On Tuesday, September 1, voters went to the polls in Milford to elect a new city council member for Ward 2 to fill the seat left vacant by the late Skip Pikus who passed away in July. In addition, voters were asked to allow the city to borrow $1.6 million from the USDA in order to complete improvements to the city sewer system. The approval would allow the city to receive $2 million in grants that, combined with $400,000 from sewer reserves, would allow the city to complete $4 million in sewer projects.
Lisa Ingram Peel received 132 votes, garnering just over 60 % of the votes. Her challenger, Stephen C. Ward, received 87 votes, which was just under 40 % of the ballots cast in the election. Her term will be for the eight months remaining on Mr. Pikus’ term.
“I am very thankful for the support of the community,” Ms. Peel said. “Our hard work has paid off and I am honored to serve the citizens of Ward 2. This has been a humbling experience. I went door-to-door and listened to the concerns of those in Ward 2 and I am ready to get to work to address those concerns.” Ms. Peel said that the biggest concerns she heard were regarding vacant buildings in the ward. Bayhealth recently announced that it would build a new health campus in the SE region of Milford which would leave the old campus vacant while the Milford Middle School has been vacant for two years. Both buildings are located in Ward 2.
Ms. Peel said that she had big shoes to fill by stepping into the council seat previously held by Mr. Pikus. She said that his death was a loss to Milford and that she had known him personally, calling him a “true Milfordian.” She looked forward to working with all the members of council over the next eight months.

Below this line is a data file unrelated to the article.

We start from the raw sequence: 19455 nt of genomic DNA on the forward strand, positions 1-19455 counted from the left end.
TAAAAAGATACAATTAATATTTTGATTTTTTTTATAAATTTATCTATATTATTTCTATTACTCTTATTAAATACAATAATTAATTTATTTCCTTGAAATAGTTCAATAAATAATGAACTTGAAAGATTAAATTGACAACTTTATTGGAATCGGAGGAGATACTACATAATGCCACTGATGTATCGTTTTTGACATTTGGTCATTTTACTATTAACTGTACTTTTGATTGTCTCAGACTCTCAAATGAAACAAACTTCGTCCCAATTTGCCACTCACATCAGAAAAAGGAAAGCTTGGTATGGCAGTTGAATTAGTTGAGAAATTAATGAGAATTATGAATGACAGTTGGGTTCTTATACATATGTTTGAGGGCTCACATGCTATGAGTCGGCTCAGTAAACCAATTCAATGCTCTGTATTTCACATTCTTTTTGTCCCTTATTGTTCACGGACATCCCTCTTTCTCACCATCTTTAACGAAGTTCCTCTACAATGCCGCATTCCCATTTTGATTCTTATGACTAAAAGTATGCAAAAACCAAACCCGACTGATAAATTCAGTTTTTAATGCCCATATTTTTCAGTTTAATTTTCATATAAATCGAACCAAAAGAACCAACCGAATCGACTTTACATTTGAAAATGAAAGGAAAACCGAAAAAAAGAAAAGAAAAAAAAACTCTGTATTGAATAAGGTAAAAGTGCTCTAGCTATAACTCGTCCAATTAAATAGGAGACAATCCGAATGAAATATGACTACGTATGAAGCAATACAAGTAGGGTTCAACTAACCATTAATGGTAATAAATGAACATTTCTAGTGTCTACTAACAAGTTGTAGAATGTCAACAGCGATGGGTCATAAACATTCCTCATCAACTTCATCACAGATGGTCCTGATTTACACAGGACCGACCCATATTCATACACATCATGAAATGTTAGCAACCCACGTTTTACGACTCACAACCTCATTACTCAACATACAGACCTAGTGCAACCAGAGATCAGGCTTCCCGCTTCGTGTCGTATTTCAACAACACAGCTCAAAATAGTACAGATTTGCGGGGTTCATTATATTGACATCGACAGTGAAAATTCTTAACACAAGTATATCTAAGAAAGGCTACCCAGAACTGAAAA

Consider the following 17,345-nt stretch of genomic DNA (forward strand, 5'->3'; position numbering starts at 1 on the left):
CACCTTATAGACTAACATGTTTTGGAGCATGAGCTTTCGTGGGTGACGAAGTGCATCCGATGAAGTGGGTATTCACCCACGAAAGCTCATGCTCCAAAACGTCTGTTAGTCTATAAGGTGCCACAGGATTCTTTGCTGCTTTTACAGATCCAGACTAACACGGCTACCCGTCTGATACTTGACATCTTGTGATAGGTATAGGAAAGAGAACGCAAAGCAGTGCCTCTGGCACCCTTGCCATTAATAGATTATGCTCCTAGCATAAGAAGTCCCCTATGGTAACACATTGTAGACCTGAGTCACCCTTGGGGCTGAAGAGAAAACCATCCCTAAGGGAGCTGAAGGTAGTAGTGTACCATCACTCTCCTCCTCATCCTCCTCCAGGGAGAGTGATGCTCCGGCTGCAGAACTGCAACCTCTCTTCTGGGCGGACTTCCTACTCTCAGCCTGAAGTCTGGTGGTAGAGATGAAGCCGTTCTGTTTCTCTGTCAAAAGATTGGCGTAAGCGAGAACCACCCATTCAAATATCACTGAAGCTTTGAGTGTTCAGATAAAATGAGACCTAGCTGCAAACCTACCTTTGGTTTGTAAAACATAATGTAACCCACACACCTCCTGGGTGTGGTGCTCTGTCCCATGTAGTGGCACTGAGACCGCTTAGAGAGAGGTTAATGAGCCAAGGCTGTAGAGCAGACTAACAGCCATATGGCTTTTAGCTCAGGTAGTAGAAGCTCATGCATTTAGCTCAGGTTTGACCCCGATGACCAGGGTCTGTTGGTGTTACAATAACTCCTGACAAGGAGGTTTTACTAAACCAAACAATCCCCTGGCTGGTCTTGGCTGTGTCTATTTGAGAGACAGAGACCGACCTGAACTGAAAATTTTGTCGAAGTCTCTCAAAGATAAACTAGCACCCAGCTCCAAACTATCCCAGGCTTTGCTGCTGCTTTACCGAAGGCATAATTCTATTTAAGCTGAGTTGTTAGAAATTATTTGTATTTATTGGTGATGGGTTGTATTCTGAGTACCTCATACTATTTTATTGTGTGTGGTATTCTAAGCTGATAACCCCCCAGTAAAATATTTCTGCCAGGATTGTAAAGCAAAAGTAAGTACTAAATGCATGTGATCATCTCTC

“Lisa will be a great addition to Ward 2,” Councilman Jamie Burk, who also represents Ward 2, said. “I look forward to working with her for the next eight months.”
There were 208 votes to approve the sewer referendum with only 57 votes against the measure, allowing it to pass by a margin of over 78 %. The passage of the referendum did not increase taxes, but allowed city council to borrow $1.6 million from the USDA. Passage will allow the city to improve monitoring, transmission and collection systems throughout the city.
“I am happy that the sewer referendum passed as it will fund projects that we need to get done,” Mayor Bryan Shupe said. “We will have $4 million at our disposal in loans and grants that will help us address things that need to be done. We have a lot of aging infrastructure in the city and we want to be ready for growth.”
Since a portion of the USDA funds are grants, they do not have to be paid back, which means the city will be able to complete $4 million in sewer projects but are only required to repay $1.6 million.